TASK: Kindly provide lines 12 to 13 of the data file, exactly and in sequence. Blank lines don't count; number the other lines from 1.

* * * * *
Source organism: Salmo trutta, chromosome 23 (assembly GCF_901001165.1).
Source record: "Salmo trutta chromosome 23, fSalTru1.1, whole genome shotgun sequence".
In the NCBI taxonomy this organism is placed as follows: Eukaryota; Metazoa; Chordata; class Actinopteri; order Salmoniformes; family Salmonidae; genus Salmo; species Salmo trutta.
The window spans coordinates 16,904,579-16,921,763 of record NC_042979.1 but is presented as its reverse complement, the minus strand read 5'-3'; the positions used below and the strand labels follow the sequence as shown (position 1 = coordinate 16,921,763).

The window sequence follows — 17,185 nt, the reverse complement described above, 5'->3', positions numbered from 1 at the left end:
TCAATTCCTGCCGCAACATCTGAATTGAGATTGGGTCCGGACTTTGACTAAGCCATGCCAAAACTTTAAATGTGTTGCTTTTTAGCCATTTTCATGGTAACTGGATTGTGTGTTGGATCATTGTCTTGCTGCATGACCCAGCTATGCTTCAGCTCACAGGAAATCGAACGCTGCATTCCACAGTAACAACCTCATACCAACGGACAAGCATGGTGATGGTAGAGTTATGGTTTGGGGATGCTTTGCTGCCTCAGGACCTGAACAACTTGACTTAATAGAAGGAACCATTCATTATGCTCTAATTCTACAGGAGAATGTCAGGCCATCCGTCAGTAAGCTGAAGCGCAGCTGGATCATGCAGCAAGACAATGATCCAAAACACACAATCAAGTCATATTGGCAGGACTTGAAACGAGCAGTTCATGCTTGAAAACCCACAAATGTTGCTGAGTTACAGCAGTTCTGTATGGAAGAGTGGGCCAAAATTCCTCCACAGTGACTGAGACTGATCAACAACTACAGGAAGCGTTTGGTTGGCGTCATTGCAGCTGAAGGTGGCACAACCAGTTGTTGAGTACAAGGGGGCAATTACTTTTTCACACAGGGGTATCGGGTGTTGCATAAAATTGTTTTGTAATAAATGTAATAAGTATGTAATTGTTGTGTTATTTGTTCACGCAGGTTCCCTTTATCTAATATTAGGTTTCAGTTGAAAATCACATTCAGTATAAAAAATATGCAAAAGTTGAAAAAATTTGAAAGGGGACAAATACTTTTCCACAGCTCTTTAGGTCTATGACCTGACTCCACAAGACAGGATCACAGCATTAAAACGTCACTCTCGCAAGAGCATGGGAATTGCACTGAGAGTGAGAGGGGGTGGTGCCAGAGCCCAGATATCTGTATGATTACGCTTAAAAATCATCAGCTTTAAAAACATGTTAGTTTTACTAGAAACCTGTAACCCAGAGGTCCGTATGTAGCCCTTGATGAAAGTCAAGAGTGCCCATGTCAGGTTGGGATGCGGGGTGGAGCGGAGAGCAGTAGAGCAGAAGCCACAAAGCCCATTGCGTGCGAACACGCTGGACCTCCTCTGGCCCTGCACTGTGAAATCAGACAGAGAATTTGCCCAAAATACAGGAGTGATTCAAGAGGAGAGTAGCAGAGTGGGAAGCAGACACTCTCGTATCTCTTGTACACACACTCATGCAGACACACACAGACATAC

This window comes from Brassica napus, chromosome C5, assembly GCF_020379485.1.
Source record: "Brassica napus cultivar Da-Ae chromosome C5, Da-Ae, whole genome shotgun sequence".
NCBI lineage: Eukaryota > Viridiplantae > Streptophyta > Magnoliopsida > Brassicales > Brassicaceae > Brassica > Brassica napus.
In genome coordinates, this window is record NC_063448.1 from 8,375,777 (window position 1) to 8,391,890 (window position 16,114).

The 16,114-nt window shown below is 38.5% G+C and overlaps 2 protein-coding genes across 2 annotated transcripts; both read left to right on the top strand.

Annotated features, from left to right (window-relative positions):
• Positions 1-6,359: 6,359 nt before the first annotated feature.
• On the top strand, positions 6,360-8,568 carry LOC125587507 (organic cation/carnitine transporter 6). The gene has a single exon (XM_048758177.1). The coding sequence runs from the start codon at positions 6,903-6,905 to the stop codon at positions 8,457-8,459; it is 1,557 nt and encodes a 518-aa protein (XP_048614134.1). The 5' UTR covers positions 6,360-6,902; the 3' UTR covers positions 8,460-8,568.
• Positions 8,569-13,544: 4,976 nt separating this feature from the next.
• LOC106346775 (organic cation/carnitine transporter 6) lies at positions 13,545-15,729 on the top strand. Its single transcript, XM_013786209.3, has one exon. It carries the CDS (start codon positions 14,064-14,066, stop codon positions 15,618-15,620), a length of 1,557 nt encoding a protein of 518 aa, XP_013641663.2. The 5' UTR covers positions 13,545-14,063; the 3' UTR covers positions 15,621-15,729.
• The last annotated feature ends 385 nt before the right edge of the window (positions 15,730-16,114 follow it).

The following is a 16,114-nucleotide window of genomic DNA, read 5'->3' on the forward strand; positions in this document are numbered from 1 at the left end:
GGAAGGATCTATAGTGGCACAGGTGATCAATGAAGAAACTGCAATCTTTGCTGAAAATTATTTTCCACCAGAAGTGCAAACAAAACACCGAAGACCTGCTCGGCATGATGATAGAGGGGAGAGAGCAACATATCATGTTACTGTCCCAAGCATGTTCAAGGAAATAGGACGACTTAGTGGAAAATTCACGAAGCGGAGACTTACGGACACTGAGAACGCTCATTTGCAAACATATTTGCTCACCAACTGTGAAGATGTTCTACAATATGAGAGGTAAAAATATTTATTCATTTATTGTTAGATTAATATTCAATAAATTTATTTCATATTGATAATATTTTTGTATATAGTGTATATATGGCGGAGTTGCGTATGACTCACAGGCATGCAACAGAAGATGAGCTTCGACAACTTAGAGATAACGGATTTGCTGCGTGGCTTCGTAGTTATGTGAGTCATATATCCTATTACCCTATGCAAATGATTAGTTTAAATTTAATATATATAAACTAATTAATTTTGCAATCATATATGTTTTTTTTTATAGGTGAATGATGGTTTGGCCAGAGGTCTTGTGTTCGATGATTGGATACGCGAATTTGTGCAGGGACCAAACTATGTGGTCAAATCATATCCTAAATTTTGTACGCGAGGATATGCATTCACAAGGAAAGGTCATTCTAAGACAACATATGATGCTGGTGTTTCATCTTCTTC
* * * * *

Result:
Annotated features, from left to right (window-relative positions):
• Positions 1-6,359: 6,359 nt before the first annotated feature.